Dublin is no longer the budget-sapping city it once was. These days, it’s possible to while away a weekend in its leafy parks, crumbling churches and relic-packed museums without spending much beyond food and accommodation – and, of course, the occasional pint of Guinness.

Watch hurling

An ancient sport resembling a pumped-up mishmash of hockey, baseball and lacrosse, Hurling is Ireland’s national obsession. Tickets for the biggest games, held at Dublin’s vast Croke Park stadium, occasionally change hands for upwards of €100, but you can get a free taster by checking out , which lists amateur matches taking place around the city.

Study Trinity College’s architecture

Established in the 16th Century,  is Ireland’s most prestigious university. It costs nothing to wander through the current campus grounds, set around neatly trimmed lawns, but if you want to see the Book of Kell – an ancient illustrated manuscript housed in the university’s Old Library, you’ll need to pay.

Explore Celtic history

on Kildare Street houses more than two million archaeological treasures, including Bronze Age jewellery and the superbly preserved hand of a Celtic man who met his maker sometime between 400 and 200 BC.

Go to church

Dublin’s two big cathedrals charge an admission fee to visitors, but it’s free to look around many of the city’s small churches. Try St Ann’s Church on Dawson Street, where Dracula author Bram Stoker was married, or the Whitefriar Street Church, which is said to house the bones of St Valentine.

Enjoy Dublin’s park life

With more green spaces per square mile than any other European city, Dublin is the perfect place to picnic. St Anne’s, one of , hosts a fragrant rose festival each July – showing off more than 10 acres of display borders.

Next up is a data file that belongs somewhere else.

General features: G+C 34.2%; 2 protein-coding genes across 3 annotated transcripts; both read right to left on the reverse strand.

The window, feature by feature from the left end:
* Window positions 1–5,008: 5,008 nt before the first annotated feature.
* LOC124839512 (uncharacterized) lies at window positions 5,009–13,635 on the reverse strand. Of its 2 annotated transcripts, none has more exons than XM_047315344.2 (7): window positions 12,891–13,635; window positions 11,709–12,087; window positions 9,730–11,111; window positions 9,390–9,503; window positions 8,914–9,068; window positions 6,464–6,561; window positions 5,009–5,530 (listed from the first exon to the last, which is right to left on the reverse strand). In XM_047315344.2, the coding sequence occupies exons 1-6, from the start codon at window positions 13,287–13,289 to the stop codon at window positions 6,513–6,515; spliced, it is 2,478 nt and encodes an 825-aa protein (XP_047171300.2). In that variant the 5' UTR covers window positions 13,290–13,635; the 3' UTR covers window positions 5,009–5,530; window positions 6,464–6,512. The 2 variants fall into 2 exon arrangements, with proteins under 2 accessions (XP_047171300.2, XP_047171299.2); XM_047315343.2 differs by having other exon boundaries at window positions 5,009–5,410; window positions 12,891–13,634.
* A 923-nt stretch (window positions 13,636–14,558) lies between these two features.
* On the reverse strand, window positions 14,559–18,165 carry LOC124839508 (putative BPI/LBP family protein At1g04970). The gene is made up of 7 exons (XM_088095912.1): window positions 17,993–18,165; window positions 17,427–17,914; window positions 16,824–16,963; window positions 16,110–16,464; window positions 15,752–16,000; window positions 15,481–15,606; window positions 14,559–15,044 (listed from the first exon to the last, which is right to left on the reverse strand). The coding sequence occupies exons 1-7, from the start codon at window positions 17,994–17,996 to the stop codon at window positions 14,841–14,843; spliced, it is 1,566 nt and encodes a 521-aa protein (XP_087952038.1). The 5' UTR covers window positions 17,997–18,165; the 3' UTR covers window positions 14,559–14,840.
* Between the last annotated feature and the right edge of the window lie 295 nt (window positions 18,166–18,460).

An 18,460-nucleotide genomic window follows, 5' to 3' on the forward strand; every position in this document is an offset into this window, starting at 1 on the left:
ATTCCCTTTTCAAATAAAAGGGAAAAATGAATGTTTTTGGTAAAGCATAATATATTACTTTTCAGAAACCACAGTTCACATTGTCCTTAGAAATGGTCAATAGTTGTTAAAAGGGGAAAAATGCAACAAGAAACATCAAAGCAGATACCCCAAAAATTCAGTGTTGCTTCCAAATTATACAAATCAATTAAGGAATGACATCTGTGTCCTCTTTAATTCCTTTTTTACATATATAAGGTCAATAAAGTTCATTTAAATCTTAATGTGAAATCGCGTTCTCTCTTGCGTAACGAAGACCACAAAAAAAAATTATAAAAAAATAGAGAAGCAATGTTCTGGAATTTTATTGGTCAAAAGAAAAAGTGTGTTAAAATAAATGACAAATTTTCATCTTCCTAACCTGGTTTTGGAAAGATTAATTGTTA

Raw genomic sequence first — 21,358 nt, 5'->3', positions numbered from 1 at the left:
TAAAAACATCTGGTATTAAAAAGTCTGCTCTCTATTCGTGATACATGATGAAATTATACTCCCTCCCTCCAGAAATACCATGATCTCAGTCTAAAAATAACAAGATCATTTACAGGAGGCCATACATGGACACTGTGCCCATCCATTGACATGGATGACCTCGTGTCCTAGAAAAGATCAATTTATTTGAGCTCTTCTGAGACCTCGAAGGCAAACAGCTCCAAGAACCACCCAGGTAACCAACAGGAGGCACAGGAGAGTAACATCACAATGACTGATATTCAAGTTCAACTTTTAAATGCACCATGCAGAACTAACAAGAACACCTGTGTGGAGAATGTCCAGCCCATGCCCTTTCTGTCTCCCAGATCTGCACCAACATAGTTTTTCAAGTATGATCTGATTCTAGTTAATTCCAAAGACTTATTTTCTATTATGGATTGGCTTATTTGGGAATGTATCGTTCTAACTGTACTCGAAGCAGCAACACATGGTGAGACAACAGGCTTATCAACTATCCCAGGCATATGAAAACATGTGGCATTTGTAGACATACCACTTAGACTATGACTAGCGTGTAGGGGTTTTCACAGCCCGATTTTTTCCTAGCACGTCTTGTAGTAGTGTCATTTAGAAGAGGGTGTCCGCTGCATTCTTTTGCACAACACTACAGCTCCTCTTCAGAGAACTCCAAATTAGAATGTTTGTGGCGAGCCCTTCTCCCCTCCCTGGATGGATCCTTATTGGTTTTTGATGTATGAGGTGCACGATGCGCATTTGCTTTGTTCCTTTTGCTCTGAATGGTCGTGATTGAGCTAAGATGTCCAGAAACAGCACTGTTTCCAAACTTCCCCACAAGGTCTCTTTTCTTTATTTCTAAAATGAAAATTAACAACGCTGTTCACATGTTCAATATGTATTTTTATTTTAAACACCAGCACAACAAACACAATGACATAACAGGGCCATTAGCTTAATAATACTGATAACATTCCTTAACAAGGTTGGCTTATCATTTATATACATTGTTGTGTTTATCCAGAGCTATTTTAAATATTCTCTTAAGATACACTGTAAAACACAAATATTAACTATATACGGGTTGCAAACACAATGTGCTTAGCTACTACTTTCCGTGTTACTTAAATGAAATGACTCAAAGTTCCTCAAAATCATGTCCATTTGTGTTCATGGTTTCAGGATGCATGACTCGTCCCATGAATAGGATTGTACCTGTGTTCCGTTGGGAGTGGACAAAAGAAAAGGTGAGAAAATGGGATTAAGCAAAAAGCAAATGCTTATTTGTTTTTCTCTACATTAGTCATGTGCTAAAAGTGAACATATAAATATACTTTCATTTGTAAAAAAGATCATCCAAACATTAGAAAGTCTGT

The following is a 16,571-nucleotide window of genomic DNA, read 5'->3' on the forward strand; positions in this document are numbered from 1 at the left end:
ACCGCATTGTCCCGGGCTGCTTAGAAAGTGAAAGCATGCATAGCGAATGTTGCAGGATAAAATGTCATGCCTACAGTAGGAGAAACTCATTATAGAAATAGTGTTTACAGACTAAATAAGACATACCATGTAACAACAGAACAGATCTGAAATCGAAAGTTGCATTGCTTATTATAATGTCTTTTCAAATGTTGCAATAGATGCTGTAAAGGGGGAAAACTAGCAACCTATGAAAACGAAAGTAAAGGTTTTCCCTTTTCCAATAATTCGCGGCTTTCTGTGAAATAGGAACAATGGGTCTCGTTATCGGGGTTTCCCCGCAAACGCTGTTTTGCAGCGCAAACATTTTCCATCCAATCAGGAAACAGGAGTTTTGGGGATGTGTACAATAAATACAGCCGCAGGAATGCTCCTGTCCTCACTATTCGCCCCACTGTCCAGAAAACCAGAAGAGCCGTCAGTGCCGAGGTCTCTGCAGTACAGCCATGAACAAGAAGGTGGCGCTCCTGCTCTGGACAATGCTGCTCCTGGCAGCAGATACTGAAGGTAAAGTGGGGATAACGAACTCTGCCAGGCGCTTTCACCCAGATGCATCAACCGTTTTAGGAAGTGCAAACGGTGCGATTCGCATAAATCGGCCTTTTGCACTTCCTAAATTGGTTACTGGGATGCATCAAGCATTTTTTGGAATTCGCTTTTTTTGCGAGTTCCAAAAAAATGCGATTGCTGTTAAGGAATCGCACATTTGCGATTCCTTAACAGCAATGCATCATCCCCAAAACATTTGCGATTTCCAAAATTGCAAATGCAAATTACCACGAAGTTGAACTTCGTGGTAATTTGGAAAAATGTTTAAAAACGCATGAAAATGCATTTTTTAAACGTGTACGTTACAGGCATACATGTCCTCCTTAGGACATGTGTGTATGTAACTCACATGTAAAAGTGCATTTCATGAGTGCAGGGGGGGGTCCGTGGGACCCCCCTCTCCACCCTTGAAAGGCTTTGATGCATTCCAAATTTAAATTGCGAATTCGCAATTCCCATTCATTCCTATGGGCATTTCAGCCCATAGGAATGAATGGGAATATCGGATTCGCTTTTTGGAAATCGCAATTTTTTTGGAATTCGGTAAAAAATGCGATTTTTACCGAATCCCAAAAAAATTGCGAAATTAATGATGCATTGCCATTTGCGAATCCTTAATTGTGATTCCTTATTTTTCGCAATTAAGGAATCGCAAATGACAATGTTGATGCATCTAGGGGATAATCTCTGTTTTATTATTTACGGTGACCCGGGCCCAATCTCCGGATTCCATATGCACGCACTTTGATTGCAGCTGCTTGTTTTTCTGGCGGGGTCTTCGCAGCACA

Listen to some open air opera

Each August, arias fill the amphitheatre at Dublin City Council’s Civic Offices. The free  shows are scheduled to last an hour each, appealing to a mixed crowd of relaxed mums and office-weary business people.

Opera in the Open, Dublin

Watch free concerts

On Sundays from September to June, the hosts free, sit-down concerts in its sculpture gallery. The acts (a mixture of Irish and international music) start at noon, and you can then browse the venue’s art galleries until 5pm.

Walk around Howth

Although it’s grown from a quiet fishing community to a seaside suburb of Dublin, is still best explored on foot. The local tourist board has mapped a trail linking the area with nearby Sutton, passing a lighthouse, a castle, and cliffs that have been chewed up by the pounding waves.

Howth, Dublin

Browse the Loft Market

Free (as long as you can resist the temptation to buy something), the indoor is a popular hangout for designers and vintage enthusiasts. Founded by the fashion editor of local style mag Thread, it stocks art, jewellery and clothing.

Let a local take you for a pint

Sponsored by local businesses, the campaign aims to connect first-time visitors with knowledgeable locals. Choose a time that suits you, fill in a few details on the website and a friendly ‘ambassador’ will take you out for a beer.

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